Whatever the story behind the chat re-brands is, many will agree with me that this is becoming irritating.
No no no please. We should be doing everything we can to relegate carriers to “dumb” data providers. They don’t have he skills or expertise to provide anything beyond this, which they’ve demonstrated time and again.
I have no clue if Google maps have the same problems, because what I would have to give up to use it doesn't make it worth it, no matter how much better it may hypothetically be, and it wouldn't be worth it, even if Apple Maps were as bad as the Google maps users all claim it to be.
Also, not bing. DDG, of course.
Google gave up pushing Hangouts for consumers but I don't think it's going anywhere, as it's a big part of G-suite for corporate customers. Though with Slack and Discord I'm sure it's usage isn't as strong as it once was.
I take it you never used google talk via xmpp.
Eventually they shut it down though, but in an uncharacteristic move they gave quite a bit of lead time.
So smooth that I lost access to hundreds of contacts that used a different, non-Google XMPP server.
Hated hangouts, finally switched to Telegram and will never look back.
The combination of killing gchat and reader really struck me as "Wow, it feels this company has no idea what they are doing strategically."
I don't have an iphone nor want one, but they got it right when it comes to building upon their core software. Same can be said to Windows/Microsoft. Yes, they are not perfect, yes sometimes behind everyone else when it comes to "the latest and greatest", but they have USERS! They know their audience and slowly improve their apps to keep them happy enough to keep using it.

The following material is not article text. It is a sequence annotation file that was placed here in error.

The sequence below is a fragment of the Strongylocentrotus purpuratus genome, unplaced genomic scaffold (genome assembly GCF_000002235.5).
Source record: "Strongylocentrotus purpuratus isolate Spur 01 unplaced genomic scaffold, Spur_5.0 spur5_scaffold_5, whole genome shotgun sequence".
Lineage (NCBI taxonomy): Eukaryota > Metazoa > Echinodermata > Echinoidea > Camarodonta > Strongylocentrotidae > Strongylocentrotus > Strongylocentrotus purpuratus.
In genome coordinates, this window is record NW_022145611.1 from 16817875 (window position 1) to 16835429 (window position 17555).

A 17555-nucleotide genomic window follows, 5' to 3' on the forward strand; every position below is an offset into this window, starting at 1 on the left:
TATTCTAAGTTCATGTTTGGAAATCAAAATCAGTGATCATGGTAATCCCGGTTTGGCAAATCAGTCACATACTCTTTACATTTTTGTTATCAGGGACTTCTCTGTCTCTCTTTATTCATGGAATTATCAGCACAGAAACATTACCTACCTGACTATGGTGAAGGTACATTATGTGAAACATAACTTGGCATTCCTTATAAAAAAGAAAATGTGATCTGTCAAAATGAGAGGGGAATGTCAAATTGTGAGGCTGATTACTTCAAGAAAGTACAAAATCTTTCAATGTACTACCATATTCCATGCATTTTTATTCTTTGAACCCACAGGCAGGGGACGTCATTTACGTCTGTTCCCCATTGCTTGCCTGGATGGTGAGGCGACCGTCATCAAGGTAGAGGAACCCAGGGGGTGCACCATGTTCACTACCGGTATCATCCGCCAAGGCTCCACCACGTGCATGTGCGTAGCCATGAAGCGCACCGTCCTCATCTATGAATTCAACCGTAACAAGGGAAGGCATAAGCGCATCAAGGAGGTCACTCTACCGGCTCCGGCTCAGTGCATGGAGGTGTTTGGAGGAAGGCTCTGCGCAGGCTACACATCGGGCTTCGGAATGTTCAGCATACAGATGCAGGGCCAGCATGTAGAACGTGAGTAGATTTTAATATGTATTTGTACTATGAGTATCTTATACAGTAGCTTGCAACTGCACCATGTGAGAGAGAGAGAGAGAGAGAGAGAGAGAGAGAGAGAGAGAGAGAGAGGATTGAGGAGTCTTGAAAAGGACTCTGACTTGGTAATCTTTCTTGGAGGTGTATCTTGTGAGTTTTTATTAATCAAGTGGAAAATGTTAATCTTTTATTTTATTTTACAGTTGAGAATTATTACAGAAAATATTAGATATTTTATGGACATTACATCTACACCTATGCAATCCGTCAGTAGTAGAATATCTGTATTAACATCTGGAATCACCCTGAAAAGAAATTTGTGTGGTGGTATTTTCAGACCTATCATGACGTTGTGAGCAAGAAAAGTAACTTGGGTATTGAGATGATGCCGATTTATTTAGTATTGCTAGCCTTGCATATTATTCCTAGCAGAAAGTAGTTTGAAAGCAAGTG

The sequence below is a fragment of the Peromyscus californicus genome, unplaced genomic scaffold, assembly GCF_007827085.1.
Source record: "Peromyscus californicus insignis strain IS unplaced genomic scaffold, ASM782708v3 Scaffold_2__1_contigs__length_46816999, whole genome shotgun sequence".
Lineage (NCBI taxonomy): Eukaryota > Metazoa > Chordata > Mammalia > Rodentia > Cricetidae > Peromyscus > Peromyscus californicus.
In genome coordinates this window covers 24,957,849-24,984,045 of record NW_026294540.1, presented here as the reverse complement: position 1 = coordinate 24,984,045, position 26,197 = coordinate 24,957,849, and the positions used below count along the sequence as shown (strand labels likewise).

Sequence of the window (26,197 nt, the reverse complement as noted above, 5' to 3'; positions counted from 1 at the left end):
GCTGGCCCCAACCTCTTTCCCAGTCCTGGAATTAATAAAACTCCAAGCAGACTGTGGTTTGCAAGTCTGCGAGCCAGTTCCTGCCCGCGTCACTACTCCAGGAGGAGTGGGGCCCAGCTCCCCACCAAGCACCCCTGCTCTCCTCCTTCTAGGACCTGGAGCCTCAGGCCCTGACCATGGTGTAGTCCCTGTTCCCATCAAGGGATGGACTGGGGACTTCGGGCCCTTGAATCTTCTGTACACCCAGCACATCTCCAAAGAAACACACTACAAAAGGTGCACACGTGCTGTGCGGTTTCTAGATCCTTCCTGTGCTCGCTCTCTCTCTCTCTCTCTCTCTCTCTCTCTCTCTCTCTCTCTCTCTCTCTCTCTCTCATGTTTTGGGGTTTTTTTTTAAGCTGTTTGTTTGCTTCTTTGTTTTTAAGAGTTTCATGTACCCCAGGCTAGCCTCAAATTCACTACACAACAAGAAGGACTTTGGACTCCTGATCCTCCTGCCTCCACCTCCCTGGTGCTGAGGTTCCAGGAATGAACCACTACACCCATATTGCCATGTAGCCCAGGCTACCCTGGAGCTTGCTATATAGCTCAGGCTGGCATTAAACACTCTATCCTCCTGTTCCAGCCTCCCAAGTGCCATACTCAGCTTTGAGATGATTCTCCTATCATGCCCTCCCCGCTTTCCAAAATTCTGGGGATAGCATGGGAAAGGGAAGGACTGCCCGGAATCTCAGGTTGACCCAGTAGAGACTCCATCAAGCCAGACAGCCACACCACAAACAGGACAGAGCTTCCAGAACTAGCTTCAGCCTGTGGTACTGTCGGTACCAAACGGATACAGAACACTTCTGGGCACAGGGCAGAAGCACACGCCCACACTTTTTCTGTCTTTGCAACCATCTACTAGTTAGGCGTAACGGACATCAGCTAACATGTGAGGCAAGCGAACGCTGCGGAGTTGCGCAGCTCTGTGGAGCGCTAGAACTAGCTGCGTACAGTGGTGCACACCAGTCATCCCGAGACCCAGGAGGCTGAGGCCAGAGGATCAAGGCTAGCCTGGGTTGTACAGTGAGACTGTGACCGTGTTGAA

I can't believe a company this big with so many resources doesn't have an attention spam greater than 6 months.
Google is eroding trust in its product offering & regularly adding an adoption handicap to their whole product portfolio.
P&G, Unilever et al know this. I'd expect the software companies to learn from the challenges of the "supermarket"-era brands.
- Add "Google" before the name any product announcement, and it's sure to be front page news.
- Shutdown any product with "Google" before the name, and it's sure to be front page news.
You can especially see this effect when a random Googler publishes a random project, but it's under github.com/google/ because it was done at work. Even if it's not "a Google product", it'll shoot up to the top of HN.
It relies on the carriers to keep it functional and we all know this won’t end well... given the robocall and SMS spam situation do you really think RCS will be any different? But at least robocalls and SMS spam cant carry anything besides plain text, while RCS could contain HTML and a lot more “active” stuff which no doubt will exploit some bugs in the phone’s implementation to install malware.
And as has been said in other threads, Google Talk was the only sane strategy for Google and it was lost.
I'm not even being facetious when I say that they should include an estimated date of when they expect to cease supporting said product (2 years seems to be about right)
They're great at hiring engineers. They're great at hiring MBAs from top business schools. But their hiring process does not leave room for unusual rouge entrepreneurial people.